Once you’ve decided on your audio workflow, it’s time to get to work. Dialogue, sound effects, music, and mixing are all essential for creating professional video.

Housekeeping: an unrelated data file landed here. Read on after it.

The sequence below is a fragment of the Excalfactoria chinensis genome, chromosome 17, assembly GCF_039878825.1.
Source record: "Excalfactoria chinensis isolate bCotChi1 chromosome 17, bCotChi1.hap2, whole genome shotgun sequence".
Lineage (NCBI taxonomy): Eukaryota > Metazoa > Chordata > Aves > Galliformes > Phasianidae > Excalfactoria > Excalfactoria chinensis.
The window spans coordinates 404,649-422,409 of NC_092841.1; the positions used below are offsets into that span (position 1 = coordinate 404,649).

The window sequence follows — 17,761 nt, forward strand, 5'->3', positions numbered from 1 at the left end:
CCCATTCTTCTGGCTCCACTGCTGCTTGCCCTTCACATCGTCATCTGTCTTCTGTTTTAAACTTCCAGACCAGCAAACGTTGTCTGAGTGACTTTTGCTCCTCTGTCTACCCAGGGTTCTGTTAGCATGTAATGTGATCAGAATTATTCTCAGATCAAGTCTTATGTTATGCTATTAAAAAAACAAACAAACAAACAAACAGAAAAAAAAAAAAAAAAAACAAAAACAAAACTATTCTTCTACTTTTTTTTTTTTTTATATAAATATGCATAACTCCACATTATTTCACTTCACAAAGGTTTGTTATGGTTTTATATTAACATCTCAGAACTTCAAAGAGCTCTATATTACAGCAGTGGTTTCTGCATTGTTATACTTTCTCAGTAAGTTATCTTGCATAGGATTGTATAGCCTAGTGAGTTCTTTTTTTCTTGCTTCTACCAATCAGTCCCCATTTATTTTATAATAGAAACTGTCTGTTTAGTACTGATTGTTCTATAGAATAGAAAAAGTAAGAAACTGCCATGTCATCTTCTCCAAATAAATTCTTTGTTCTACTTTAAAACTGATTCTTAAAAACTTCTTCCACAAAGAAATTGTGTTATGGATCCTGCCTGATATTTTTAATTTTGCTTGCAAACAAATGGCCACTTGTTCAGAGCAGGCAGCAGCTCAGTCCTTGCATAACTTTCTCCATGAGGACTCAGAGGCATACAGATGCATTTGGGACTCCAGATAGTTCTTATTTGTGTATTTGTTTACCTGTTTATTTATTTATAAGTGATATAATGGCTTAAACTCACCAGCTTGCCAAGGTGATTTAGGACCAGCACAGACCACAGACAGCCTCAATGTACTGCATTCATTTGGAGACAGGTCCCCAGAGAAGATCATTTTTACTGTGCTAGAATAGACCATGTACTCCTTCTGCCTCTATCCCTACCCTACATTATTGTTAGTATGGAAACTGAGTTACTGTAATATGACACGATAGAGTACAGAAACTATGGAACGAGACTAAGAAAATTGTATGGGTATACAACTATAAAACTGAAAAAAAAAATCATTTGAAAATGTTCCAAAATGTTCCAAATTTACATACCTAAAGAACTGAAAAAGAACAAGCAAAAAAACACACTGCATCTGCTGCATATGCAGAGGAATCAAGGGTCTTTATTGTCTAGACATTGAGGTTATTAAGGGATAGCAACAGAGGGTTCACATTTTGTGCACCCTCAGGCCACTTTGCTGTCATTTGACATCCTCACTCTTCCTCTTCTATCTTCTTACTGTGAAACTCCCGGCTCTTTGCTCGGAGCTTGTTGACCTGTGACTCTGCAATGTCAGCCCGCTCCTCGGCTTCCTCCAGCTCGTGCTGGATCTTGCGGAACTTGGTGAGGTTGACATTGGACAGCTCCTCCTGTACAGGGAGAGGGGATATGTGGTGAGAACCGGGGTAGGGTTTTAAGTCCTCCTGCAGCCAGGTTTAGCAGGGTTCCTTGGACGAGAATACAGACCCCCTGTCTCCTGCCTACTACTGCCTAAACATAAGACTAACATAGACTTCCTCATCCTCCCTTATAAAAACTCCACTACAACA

Once you’ve decided on your audio workflow, it’s time to get to work. Audio tasks fall into 4 primary categories. dialogue, sound effects, music, and mixing. Other than mixing, which could be a whole course on it’s own, the order of operations for these tasks isn’t crucially important. Let’s start with dialogue. In this case, we’re using dialogue as a catch all term for tracks that have a person or people speaking. Whether it’s actors in scene, a narrator, or an on camera host, getting your dialogue sounding great is essential. Typical operations you’ll need to perform include inserting ADR, removing unwanted sounds, noise reduction, normalizing levels, applying EQ and possibly compression. You’ll also want to make sure that the levels between clips and scenes remains relatively consistent. This is also where you can perfect any existing transitions between clips, or add new ones if necessary. Next up we have sound effects. Sound effects can include hard effects , foley, ambience, sound design, and production elements. Hard effects refer to placing a single sound precisely timed with on screen action to heighten it’s effect. Like a thump sound at the exact moment when a football is kicked. Foley sound is custom made to time perfectly with the action in a scene. This can be footsteps, clothing rustle, breathing, and more. Ambience includes any sounds you add to heighten the reality of a scene. This may be crowd noise, traffic noise, and other things like that. This could also be room tone that was recorded on set to help bridge noticeable audio edits. Sound Design is the process of stacking various layers of sound to give more realism and drama to on screen actions. These sound layers can be custom creations, or pulled from an existing sound library Finally, production elements refers to all those whooshes, swooshes, stingers and more that are commonly used in motion graphics sequences. The combination of all of these types of sound effect results in a richly textured reality that supports the on screen images. Finally we have music. Most of us probably won’t have a composer, and will be left to fend for ourselves purchasing stock music, or hunting for royalty free music on the web. Once you’ve got all these elements chosen and placed, it’s time to mix them all together. Any audio pro will tell you there is an art and science all it’s own to this process. As a general rule, start with your dialogue, mix in your sound effects, then adjust your music levels. Of course, this isn’t truly a linear process, and you’re bound to be fiddling with all the levels until time runs out or you’re satisfied. All that’s left is to export, and marry the results with all the work that’s been completed on the video side of the project.